Taye confirmed the Safaricom-led partnership will not, despite reports to the contrary, be beholden to using Ethio Telecom’s network infrastructure to deliver services — something that would have thrown a new layer of complexity and risk into new entrants’ network rollout plans.

However, there remains a major, ongoing question mark over when Global Partnership for Ethiopia will be able to debut m‑money services in the country, which are currently barred from foreign ownership and have been subject to a great deal of to‑ing and fro‑ing over whether they would be included in the telecoms licences.

A late‑April 2021 Bloomberg report suggested the concessions would indeed enable m‑money services to be offered by the new entrants, but this was not confirmed by Taye. He instead sought to assure that the government remains on a broader “trajectory” of reform across different policy areas. Ethiopian Prime Minister Abiy Ahmed subsequently appeared to confirm that the new operators will not have access to the m‑money market until May 2022, when the space is opened up. This will essentially give Ethio Telecom a year’s head start in the m‑money sector, with the telco having debuted its telebirr offering in May 2021.

M‑money is a key area of interest for Safaricom and Vodacom, with the operators seeking growth opportunities beyond their voice and data cores, and scoping out ways to expand their regional fintech presence through new joint venture M‑PESA Africa. Safaricom Chief Executive Peter Ndegwa recently said that a lack of m‑money liberalisation in Ethiopia would “significantly reduce the level of profitability” of an entrance into the country (Vodafonewatch, #192, #195, and passim). He nonetheless indicated that if m‑money is initially a no‑go area, the Ethiopian authorities could open up fintech opportunities further down the line, and telecoms players will presumably be in a good position to take advantage. A local partnership has also previously been mooted.

Comms glitches, too

Beyond those factors, Taye appeared to acknowledge that some of the prospective bidders might have had concerns over Ethio Telecom’s political connections. Perceived “posturing” by the incumbent to defend its market could have sent out warning signals, it seems. “I believe to an extent that they assumed that somehow the government would favour EthioTelecom versus the two market operators”, said Taye. This was “far from the facts, but that’s the perception that they had”, he added.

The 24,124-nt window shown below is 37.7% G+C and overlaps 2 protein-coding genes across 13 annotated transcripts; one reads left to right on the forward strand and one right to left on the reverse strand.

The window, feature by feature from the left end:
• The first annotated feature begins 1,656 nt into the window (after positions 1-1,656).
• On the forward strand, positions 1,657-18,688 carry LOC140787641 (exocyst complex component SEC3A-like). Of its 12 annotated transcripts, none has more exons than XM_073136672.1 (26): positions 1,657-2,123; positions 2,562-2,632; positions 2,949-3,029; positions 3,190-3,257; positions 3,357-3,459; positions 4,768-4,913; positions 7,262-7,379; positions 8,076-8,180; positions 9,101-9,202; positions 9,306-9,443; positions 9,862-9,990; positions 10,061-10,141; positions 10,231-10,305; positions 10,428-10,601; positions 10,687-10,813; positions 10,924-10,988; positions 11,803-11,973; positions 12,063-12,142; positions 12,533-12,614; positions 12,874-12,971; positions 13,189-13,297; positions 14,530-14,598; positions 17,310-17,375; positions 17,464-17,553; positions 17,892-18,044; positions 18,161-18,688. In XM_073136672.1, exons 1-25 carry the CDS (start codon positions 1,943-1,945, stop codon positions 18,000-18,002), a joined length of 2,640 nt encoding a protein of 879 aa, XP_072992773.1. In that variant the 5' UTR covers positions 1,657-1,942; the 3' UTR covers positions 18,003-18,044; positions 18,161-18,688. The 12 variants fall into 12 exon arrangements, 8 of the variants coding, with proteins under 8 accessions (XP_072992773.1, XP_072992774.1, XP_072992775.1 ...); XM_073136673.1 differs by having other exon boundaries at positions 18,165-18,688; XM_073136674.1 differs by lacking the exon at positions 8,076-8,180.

Further, Taye went on to confirm that the government still plans to take a further step in telecoms market reforms by making a minority stake available in Ethio Telecom to private investors — yet another factor that may have played into some operators’ decision to hold back from bidding. Taye has previously suggested Etisalat and Orange have eyes on buying into the telco, and stressed during EastAfricaCom there will be an “opportunity for them to work with EthioTelecom and buy the 40% stake that will be offered”.

Taye indicated due diligence on the Ethio Telecom sale is ongoing and some form of announcement will be forthcoming in the “next few weeks”.

Vodafone in game, but padded up

Vodafone has not confirmed the exact make‑up of the Global Partnership for Ethiopia consortium but Safaricom — which has long harboured ambitions of a broader regional play in east Africa — is thought to be taking the lead (with a majority stake reported variously at 51% or 56%). Vodacom has indicated it is holding a small share of about 5% in the consortium, while Vodafone has not disclosed whether it has a direct interest too, or is participating at arms‑length (something that would fit with the Group’s reticence towards footprint expansion since entering Ghana and Qatar in the late‑2000s). Two outside partners are understood to have come on board: previously mooted private equity partner CDC Group and Sumitomo Corporation, the Japanese industrial conglomerate that formed an “international technology infrastructure and digital services” partnership with Vodafone in 2020 (Vodafonewatch, #192). The US government’s International Development Finance Corporation is also said to have backed the consortium with a loan.